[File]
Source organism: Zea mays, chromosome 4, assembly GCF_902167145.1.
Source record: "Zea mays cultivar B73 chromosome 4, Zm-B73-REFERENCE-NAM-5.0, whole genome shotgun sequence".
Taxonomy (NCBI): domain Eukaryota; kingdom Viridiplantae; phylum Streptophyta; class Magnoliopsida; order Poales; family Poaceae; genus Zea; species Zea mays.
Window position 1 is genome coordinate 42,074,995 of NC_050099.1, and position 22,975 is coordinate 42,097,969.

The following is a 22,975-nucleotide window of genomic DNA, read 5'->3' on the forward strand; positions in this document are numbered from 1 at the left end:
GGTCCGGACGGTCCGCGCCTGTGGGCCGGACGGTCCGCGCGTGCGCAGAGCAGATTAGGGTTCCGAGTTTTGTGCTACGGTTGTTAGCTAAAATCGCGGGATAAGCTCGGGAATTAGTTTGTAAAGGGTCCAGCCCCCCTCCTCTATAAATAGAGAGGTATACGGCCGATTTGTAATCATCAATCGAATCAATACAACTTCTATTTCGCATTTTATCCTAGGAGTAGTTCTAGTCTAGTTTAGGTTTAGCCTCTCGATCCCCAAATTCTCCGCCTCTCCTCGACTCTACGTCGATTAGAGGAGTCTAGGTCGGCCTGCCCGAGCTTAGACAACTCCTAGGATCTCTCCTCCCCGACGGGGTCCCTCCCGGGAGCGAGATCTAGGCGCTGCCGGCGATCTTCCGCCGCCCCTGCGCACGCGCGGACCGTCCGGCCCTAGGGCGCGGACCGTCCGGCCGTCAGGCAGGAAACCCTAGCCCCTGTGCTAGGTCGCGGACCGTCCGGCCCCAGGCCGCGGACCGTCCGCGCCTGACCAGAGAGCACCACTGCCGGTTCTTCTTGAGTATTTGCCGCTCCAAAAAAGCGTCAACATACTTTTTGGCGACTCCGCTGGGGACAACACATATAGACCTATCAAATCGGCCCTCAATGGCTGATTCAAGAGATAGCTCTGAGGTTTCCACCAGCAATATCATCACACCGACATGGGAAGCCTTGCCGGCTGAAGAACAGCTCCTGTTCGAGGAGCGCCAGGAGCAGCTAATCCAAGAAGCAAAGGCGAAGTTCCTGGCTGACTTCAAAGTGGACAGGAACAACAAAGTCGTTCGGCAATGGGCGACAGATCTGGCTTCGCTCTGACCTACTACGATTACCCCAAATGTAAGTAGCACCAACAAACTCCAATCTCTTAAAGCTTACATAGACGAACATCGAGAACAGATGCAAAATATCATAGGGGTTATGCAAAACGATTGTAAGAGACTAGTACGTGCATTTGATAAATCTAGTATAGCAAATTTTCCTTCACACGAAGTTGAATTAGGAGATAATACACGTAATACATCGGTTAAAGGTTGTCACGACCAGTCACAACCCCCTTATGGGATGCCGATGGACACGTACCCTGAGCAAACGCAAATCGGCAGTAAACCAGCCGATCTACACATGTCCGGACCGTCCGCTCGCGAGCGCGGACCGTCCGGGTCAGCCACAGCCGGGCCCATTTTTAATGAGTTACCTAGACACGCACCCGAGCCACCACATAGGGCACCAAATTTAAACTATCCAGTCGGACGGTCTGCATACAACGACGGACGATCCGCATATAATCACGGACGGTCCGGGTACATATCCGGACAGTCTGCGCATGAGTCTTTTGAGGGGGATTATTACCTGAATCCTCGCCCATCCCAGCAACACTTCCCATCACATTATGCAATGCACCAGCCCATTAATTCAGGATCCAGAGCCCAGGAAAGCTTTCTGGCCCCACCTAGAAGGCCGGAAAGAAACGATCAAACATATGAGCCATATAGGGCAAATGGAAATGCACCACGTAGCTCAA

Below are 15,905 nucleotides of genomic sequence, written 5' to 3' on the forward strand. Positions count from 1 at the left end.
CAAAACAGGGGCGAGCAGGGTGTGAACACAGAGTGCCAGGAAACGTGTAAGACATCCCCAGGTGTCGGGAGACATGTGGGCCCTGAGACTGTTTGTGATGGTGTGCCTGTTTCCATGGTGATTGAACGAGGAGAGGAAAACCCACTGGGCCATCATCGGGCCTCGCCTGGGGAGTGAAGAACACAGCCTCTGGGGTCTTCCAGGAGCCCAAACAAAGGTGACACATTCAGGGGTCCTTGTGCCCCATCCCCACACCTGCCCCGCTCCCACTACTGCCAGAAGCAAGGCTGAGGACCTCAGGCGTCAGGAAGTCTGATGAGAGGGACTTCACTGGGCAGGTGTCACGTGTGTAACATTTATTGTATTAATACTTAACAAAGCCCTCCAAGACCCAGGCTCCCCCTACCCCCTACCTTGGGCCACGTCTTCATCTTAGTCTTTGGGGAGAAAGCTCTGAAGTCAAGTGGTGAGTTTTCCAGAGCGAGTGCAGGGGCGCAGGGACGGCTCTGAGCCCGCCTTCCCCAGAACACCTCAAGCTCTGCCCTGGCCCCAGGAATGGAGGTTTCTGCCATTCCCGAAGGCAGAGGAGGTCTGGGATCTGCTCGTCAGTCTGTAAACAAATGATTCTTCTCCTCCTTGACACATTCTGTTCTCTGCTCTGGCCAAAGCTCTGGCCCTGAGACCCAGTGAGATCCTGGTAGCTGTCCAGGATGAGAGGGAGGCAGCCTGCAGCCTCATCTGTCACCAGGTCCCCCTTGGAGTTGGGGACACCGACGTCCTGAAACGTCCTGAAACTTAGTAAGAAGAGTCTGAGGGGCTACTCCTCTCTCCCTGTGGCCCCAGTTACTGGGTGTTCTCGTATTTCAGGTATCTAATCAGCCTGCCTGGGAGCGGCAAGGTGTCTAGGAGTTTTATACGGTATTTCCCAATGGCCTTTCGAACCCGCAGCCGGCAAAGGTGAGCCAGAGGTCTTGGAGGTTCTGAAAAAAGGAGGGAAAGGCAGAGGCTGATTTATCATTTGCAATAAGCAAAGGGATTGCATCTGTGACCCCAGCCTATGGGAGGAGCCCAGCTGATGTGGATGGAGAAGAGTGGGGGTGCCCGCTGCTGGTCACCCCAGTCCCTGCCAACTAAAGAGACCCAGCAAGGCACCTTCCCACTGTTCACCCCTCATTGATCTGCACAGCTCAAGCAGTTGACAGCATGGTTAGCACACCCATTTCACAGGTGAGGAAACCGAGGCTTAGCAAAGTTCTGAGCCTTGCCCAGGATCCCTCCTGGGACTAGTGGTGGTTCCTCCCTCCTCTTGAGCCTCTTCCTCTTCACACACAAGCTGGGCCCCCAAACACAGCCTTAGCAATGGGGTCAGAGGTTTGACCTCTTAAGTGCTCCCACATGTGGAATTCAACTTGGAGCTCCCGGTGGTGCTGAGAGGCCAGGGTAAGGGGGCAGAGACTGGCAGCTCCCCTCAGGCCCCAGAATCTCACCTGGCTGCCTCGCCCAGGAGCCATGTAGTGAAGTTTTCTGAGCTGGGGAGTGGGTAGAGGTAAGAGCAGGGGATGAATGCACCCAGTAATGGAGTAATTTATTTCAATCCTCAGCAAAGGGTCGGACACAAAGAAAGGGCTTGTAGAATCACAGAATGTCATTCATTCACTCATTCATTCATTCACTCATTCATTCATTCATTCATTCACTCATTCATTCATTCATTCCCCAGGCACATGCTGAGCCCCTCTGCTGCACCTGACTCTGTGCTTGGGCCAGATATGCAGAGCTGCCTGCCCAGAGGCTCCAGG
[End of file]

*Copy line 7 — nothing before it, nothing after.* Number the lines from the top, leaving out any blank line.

Below are 15,905 nucleotides of genomic sequence, written 5' to 3' on the forward strand. Positions count from 1 at the left end.